1. For what you describe you would have to have a relatively well informed voting populous. Something the current electorate doesn’t come close to resembling and in my opinion is near impossible to have unless you have a substantially smaller population.

        2. Yes. I still haven’t figured out what McDonell actually did. He took a bunch of gifts and introduced some guy around. That is pretty much how politics works.

          And don’t forget the campaign finance laws that are also insanely vague and complex and criminal. The whole thing is designed to ensure that no one who is not an insider and beholden to the system can ever get elected.

    3. I’d be happy if the penalty for perjury were the maximum penalty the perjury could have caused.

      If you frame a burglary charge and burglary has a maximum penalty of 10 years, you get ten years.

      If you frame a child molestation charge and the maximum penalty is life, you get life.

      Especially it has to be the maximum penalty the perjurer could have caused. No dicking around trying to determine what would have happened, just throw the book at the perjurer. If this means three strikes would have kicked in for the perjured individual, then that penalty kicks in for the perjurer, regardless of whether three strikes would have applied to the perjurer.

      As far as I’m concerned, perjury is about the worst possible crime, far beyond murder. Probably not as bad as genocide, but that’s a whole nuther ball of wax.

  5. Abuses? Are you trying to stir up some kind of conspiracy?

  6. 1) You know who else spread lies to advance their own agenda….

    2) If you’ve done nothing wrong, you have nothing to worry about, right?:\

    Sheesh – you people are paranoid.

  7. OT: Goddamned Girls Scouts were selling their Satan-inspired wares at Lowes this weekend. The monsters practically forced me to buy – I managed to restrain myself to one box of Trefoils.

    And it’s taken me three days to eat them – I think that’s a record. I’m just finishing my breakfast of half a sleeve.


    *shakes fist*

    1. I haven’t bought any since they discontinued the lemon sandwiches.

    2. They are part of The Pentavirate. They use the same ingredients as KFC that make you crave their cookies fortnightly.

    3. Every box of cookies you buy goes to support the Matriarchy.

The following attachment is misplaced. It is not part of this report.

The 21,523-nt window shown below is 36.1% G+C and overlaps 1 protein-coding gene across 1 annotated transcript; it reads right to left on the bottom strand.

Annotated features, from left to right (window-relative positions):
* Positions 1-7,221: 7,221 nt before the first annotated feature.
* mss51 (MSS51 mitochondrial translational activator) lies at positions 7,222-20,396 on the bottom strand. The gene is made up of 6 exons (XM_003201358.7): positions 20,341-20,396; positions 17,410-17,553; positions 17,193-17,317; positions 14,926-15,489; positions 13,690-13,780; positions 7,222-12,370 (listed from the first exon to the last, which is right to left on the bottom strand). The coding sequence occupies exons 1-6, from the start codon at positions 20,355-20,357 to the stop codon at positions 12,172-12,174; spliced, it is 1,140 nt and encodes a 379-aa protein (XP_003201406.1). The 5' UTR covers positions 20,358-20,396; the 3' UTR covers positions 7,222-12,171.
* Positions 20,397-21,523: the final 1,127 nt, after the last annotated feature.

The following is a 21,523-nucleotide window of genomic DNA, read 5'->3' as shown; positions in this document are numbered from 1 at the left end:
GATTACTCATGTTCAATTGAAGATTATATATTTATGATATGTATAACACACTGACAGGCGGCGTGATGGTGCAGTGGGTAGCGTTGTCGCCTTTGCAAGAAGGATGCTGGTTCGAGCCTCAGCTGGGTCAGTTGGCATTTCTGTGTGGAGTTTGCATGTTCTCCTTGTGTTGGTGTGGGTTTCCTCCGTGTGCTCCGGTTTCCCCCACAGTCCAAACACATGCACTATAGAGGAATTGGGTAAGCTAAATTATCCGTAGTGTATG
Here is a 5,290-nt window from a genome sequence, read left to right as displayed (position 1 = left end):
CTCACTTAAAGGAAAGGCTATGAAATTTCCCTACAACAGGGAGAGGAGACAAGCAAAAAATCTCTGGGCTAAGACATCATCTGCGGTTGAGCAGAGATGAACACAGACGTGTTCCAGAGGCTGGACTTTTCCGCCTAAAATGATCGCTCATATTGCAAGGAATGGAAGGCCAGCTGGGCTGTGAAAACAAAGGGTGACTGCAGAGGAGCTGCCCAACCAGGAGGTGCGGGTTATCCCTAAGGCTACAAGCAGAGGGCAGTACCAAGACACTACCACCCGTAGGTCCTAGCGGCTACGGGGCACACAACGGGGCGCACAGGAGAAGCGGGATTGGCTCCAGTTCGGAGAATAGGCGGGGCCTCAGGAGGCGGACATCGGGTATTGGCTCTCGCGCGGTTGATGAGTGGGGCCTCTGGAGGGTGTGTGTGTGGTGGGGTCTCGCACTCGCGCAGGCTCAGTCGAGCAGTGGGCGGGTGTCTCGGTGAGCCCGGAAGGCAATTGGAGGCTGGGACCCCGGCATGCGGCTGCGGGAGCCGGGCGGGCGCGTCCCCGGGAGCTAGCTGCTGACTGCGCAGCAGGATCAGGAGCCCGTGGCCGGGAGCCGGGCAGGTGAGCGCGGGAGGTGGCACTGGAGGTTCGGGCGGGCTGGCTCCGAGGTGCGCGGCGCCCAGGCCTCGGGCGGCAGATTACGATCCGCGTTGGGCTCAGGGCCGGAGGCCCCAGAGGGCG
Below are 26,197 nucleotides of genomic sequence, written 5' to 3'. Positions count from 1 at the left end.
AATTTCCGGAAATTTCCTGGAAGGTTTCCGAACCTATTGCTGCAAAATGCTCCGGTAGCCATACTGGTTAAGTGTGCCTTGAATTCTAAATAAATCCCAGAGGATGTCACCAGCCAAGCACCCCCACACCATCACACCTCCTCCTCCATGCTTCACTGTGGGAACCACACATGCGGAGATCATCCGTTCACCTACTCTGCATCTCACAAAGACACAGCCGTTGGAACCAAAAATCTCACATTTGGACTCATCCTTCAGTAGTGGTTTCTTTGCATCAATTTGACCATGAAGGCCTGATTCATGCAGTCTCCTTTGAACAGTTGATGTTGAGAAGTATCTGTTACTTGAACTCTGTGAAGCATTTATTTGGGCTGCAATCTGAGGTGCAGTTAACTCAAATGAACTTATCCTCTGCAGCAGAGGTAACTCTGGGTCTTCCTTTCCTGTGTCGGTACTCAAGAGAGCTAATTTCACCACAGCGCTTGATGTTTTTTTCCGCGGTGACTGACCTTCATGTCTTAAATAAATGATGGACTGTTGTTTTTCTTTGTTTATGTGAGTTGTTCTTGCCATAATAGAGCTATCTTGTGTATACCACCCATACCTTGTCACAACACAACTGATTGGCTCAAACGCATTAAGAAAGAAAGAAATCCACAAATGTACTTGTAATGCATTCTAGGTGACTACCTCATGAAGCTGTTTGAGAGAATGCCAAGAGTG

1. Well, my mom’s OK, so…I’m good with that.

  8. shit

    1. Sandi?

  9. http://www.bakersfieldcaliforn…..ranscripts

    “A Kern County prosecutor is on administrative leave and the subject of a criminal investigation in connection with allegedly falsifying part of a transcript in a child molestation case.

    The prosecutor, Robert Murray, said the situation is nothing more than a joke taken the wrong way by the deputy public defender assigned to the case. “

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  11. As is the case with government; employees – social-workers and foster persons – are immune from being held responsible for wrongdoing due to affiliation with the System. Beyond unfair, a breach of ethics, it is dangerous practice to exclude segments of society from culpability: Lack of punishment offers no incentive for improvement. Thus, families continue to be failed; vulnerable children victimized and lives lost. – VM

  12. Absolutely. That being said, how come it seems that there are virtually no checks on the antics of prosecutors?

  13. Walker refers to Reynold’s suggested remedies but doesn’t provide them so I will:

    “First, courts should sanction prosecutors directly and personally for misconduct. Second, legislatures need to pass laws promoting accountability ? and ensuring that prosecutorial misconduct is policed by someone other than the same prosecutors’ offices that are committing it. Third, the notion of absolute immunity for prosecutors, which has no basis in the law or the Constitution, needs to be abolished.”

    Isn’t this exactly the situation in which the federal government should prosecute the prosecutor for violating the civil rights of the victim? Now if Velasco were black, then Holder/Sharpton/Jackson might have gotten involved. But no such luck here.